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Thursday, May 05, 2011

On Current Events

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On Current Events

Rabboisai,

I am very sorry I ran a rerun Drasha last week. To be honest, I was out of town on a special “Yeshiva mission”. I am not at liberty to tell you exactly where I was, but let’s just say that I started the weekend at a very large Chassanah in Europe, and ended the weekend performing a Levaya on a US Navy ship somewhere in the seas of South Asia. VeHamayvin Yavin.

Trust me: When El Mulay Rachamim is translated into Arabic, it sounds a lot like one of Reb Oivadia Yoisaiph’s weekly drashas.

How should a Ben Toirah think about the death of Oisama Bin Ladin? Is it a time for cheering and merriment? Is it a time for joyous partying and music, even during Sefirah, Chass V’Sholom? Is it a time for raucous celebration, preferably with a hot Shiksa, a cow, a video camera, and plenty of batteries? Or should we have a more somber attitude, tinged with introspection?

Undoubtedly you are assuming that I jest, that I am making Laiytzanis. But, indeed, I must point out what should be obvious to you, you Minuval. Oisama Bin Laden, or Reb Assi as we called him back in Yeshivah, was a terrible, villainous human being… but even the most hated of men have their redeeming qualities. Look at Rabbi Shmuley Boiteach.

So what were Oisama Bin Ladin’s redeeming qualities?

-- Oisama hated Avoidah Zorah, as do I. The Toirah commands us to destroy Avoidah Zorah – to crush it and burn it and uproot it. Just like Pinchas Ben Elazar who stuck a spear through a couple for being Mezaneh in public in the Midbar without protection, Oisama was a Kana’i, a zealot. Is this not a characteristic that we sometimes embrace?

-- Oisama was a big believer in Tzniyus. He always covered his head, and, I assure you, all of his dozen or so wives covered theirs. He believed in a strict separation of the genders. As in Williamsburg, he never allowed women to drive… unless they were in a car loaded with explosives. And he absolutely abhorred the Pritzuss that is a constant in the external secular environment. I don’t know about you, but I cannot bearing looking at all the hot Shiksas with their exposed cleavage at this time of year – It makes me want to go off to a room by myself, usually for not more than five minutes, if you know what I mean.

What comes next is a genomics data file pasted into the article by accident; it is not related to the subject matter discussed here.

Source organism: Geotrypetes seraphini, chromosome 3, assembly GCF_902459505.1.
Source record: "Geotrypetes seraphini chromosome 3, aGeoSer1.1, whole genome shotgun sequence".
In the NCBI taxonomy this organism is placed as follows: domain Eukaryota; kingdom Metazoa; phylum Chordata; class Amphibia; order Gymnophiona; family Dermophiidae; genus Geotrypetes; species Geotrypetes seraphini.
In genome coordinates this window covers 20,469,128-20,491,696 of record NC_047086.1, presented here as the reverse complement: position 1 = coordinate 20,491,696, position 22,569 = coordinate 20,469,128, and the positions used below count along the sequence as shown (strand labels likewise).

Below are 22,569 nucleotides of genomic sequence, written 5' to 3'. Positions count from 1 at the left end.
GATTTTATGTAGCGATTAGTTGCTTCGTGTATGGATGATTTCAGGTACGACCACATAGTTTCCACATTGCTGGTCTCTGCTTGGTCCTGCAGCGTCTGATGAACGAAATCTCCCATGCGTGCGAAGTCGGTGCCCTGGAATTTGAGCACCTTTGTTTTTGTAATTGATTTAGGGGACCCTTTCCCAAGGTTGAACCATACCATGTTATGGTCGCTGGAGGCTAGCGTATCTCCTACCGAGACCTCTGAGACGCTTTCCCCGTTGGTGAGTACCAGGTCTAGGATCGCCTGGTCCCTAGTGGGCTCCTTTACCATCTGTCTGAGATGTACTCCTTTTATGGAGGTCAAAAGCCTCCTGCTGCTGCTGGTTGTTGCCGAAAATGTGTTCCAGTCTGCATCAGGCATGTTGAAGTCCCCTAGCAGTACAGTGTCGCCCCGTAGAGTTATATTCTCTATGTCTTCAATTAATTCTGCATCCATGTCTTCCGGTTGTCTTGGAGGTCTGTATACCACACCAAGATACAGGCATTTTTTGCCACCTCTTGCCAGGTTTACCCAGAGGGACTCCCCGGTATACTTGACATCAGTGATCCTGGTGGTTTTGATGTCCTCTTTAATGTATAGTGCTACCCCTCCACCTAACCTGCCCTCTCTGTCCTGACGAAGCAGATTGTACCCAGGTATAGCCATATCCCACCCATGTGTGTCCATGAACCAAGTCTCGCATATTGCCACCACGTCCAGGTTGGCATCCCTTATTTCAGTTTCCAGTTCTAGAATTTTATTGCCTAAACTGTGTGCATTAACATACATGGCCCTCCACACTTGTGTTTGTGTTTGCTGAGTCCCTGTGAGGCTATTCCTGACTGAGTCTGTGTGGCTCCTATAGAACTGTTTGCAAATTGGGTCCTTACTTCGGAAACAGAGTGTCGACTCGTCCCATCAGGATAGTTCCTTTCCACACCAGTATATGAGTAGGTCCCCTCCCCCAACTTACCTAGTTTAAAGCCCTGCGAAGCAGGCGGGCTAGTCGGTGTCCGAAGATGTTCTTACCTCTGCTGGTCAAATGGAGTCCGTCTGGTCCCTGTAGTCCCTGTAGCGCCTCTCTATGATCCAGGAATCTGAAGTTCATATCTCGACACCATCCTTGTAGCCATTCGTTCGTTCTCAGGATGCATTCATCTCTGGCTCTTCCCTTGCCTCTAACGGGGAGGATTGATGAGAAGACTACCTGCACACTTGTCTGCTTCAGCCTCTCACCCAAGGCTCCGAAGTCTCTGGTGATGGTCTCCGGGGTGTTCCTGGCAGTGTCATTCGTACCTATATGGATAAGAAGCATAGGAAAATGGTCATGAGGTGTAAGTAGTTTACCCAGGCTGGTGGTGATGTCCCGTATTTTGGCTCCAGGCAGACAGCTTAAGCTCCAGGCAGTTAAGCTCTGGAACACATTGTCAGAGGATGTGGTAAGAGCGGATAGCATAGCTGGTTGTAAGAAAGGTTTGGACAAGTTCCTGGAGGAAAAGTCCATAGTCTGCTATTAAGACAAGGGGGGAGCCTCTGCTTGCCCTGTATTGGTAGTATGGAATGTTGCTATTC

-- Oisama was a strong believer in Loi Sifsach Peh LaSatan – Do not open the mouth of the devil, meaning do not give him the opportunity to commit his evil works. When Oisama’s co-religionists disagreed with his Hashakafah, there was no need for debate. There was no free expression of one’s conscience. There was no granting other Muslims an opportunity to sway broader Muslim public opinion. There was no tolerance of the liberal media, Chass V’Sholom. There was simply Chapzem, just with suicide bombers.

So, indeed, Oisama had many traits that we can relate to in our Frum community. Of course, he was also a bloodthirsty murderer who killed thousands of innocents, and he would have killed all of us if he had the chance. But nobody’s perfect. (I myself once forgot to make an Asher Yatzar after making pish-vasser on a rock in the middle of the Grand Canyon, after being bitten on the Schvatzyl by a rattlesnake. At least the snake had a giant meal, if you know what I mean.)

Sometimes I am learning in the Yeshivah, and my Talmidim think that I am entranced by a Gevaldikkeh Toisfois when I am really in the middle of an LSD flashback, and I overhear my Talmidim speak in awe of the environment espoused by Oisama Bin Laden, the Taliban, and the Islamic Republic of Iran. “Would that we only had an environment where Halacha was in full force, where women dressed with great Tzniyus, where the secular could not practice their evil ways. Would that there would be limited or no Internet, limited or no television, and all social and political decisions made by religious authorities.” And it is at those moments that I want to go and smack those Minuvals in their heads with a big Gemarrah for living in a fantasy world.

The Toirah has rules and guidelines, but is not about authoritarianism. Even during Malchuss Bais Dovid the will of the king was balanced by the voices of the prophets and the leadership of the Koihanim. Even in the time of the Sanhedrin Rabban Gamliel could be deposed as Nasi for showing disrespect to Rabbi Yehoishua and was temporarily replaced by Rebbi Elazar Ben Azariah. Ours is a culture and legacy of balance and dignity and mutual respect, not of absolute rule.

Nowhere is this approach towards balance and tolerance better illustrated than in the Gemarrah itself. What makes the Talmud, and our broader culture, unique is our openness to debate. The Mishnah does not give one sided absolutes. It shares debates, and then states the accepted position. The Gemarrah follows the Mishnah, and tries to understand those debates, the circumstances, the nuances. And the Rishoinim and Acharoinim follow, adding more richness in the quest for the truth. These were clear constants in Toiradikkah society: A culture of dialogue and debate and an intellectual environment of imagination and creativity, combined with a real shitload of spare time.